© El Collie 2000
Among the most troubling and alarming components commonly confronted by those in spiritual emergency are feelings of fear, a sense of loneliness, experiences of insanity, and a preoccupation with death. While such states of mind are often intrinsic, necessary, and pivotal parts of the healing process, they can become frightening and overpowering, particularly when human support is lacking. -- Christina & Stanislav Grof
Speaking at the 1994 Kundalini Research Network Symposium, Christina Grof discussed the "double-edged experience" of spiritual emergence, which can veer between "madness and bliss, terror and divine presence." Although her adventures in chaos eventually became a "benign creative river" that enriched her life, for twelve years she had felt victimized by a daily onslaught of uncontrollable manifestations of the risen Kundalini.
Even the blissful and joyous experiences can be judged as madness by others -- or by ourselves. Christina Grof said that she denied the reality of her own tumultuous years of awakening after the process smoothed out. She told herself she had simply been crazy or spiritually grandiose during that twelve year span.
The paranormal, mystical and psychic aspects of spiritual awakening are most daunting for those whose prior worldview excluded the possibility of such phenomena. It can help to realize as the astronaut Edgar Mitchell has observed, "There are no unnatural or supernatural phenomena, only very large gaps in our knowledge of what is natural... We should strive to fill those gaps of ignorance."
What seems like encroaching insanity is different for each of us. A man who had been blind from birth had little trouble accepting Kundalini experiences which might have been very frightening to someone else, such as spontaneous out-of-body escapades. But he was seriously concerned over his mental stabilty when he began having inner visions and was able to see colors for the first time in his life.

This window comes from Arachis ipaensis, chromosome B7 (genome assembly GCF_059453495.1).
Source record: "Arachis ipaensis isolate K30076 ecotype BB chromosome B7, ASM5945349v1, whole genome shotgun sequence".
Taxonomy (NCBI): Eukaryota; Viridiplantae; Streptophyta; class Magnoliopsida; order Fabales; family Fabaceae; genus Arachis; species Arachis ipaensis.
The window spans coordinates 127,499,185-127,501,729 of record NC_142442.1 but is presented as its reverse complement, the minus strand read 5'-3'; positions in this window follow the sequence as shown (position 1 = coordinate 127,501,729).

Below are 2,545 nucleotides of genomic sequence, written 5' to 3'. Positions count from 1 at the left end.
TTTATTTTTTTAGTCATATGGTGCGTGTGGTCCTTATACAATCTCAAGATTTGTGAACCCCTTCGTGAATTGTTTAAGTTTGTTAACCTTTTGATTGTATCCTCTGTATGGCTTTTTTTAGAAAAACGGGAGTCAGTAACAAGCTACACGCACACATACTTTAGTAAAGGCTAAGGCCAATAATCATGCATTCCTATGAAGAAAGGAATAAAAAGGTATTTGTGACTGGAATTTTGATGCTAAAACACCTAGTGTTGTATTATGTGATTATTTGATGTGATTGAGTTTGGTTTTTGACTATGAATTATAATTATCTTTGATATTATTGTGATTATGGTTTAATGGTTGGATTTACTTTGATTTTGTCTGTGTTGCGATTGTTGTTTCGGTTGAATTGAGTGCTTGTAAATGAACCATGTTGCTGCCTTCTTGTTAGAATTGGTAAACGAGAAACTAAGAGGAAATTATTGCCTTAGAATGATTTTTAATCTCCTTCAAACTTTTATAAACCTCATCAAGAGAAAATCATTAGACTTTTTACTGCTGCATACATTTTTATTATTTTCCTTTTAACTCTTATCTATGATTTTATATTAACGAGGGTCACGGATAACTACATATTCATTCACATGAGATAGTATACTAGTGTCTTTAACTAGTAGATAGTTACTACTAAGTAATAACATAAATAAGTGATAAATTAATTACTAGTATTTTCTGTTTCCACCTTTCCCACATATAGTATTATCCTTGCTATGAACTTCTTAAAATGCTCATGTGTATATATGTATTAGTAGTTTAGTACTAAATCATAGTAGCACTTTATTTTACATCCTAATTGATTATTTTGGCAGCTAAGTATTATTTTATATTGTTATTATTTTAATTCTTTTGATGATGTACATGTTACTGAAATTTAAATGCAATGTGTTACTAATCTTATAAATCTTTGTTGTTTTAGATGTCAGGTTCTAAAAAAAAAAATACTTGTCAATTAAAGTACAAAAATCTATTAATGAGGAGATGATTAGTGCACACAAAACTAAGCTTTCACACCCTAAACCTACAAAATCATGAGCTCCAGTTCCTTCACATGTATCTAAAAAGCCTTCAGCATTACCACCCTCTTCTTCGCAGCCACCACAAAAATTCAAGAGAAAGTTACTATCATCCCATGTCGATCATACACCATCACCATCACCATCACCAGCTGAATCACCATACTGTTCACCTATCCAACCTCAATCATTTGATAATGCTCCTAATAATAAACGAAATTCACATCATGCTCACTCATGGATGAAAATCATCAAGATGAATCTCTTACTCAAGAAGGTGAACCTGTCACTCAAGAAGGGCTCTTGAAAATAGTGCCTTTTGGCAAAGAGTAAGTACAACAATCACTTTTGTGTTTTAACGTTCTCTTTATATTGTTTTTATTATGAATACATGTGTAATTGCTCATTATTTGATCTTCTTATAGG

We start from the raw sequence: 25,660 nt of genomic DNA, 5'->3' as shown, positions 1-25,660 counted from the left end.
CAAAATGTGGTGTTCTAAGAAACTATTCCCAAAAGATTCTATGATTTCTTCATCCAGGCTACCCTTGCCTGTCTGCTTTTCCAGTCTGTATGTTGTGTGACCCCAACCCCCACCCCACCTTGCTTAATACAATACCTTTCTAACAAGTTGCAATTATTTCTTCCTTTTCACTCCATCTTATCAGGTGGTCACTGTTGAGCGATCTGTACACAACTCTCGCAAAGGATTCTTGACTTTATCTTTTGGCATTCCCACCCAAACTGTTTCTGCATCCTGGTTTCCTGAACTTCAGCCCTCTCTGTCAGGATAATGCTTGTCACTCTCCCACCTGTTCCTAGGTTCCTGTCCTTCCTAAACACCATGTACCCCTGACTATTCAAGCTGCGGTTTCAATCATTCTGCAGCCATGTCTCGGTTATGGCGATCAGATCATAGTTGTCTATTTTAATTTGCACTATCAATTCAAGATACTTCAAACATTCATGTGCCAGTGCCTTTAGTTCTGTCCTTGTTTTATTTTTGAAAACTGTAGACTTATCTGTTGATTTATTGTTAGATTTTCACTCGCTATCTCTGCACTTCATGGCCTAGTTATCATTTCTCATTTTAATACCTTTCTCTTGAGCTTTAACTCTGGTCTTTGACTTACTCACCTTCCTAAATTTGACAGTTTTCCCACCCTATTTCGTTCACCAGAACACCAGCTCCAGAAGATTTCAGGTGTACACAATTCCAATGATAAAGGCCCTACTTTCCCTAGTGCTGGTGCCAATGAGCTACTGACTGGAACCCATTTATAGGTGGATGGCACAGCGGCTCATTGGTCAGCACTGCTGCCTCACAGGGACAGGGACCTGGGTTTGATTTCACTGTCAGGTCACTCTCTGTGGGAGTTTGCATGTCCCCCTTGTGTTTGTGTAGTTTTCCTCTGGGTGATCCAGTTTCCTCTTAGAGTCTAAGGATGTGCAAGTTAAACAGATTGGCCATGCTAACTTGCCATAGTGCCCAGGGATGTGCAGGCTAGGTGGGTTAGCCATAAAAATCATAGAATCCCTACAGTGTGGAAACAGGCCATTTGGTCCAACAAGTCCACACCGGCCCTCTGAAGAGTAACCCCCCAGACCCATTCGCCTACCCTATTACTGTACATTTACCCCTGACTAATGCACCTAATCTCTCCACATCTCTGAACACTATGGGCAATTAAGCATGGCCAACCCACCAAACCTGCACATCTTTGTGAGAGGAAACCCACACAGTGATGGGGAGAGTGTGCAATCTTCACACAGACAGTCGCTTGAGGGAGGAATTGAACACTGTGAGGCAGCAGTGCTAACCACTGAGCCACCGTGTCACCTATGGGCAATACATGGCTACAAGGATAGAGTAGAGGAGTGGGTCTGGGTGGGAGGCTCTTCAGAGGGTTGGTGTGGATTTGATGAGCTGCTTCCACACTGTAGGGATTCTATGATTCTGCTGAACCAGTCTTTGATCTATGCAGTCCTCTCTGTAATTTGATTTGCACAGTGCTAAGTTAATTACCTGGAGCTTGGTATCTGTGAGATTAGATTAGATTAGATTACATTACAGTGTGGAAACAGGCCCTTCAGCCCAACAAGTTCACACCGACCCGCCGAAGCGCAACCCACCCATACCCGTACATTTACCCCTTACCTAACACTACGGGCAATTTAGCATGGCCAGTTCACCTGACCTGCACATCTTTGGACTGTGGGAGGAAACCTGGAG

A woman felt extremely threatened and confounded after experiencing a trance state in which invisible beings planted gems in her chakras while she watched helplessly, unable to move or defend herself from them. In our culture, such an account sounds crazy... or possibly like an encounter with hostile UFO aliens. What is most interesting about this is that shamans from Native American, Siberian, Aboriginal and other cultures have long reported similar incidents, where sacred stones or magical crystals are inserted in their bodies by initiating spirits. The Sioux holy man, Fools Crow, spoke of a time when the Great Spirit had implanted seven stones in his body to make him a medicine man. (The stones suddenly apppeared in his body while he was on a sacred quest.) Says his biographer Thomas Mails:
"One stone was in his back, just below the left shoulder blade, and the rest were just under the skin of his left arm and hand. On one occassion he made me feel the stones and move them around to show me how easily it could be done. It was uncanny, since they could be moved an inch or more in any direction... The stones ranged in size from one-eighth of an inch to one-quarter of an inch. They were round, smooth, and hard as any rock is.
"He told me how the stones knew when a bad incident was about to take place. They began to move rapidly
around. Then he would pray that people's hearts would change and the bad would go away so that good could replace
it. Also, when he prayed each day the stones sometimes gave him messages from Wakan-Tanka and the other powers."
Kundalini can be terrifying to those whose religious training condemns as evil all psychic and paranormal manifestation. When confronted with evidence that flies in the face of whatever we have believed to be true, we have two choices: (1) to reject the testimony of our mind and senses; or (2) to re-evaluate our prior beliefs and learn what we can through honest examination of our own direct experience. The second choice gives us permission, perhaps for the first time in our lives, to trust in ourselves.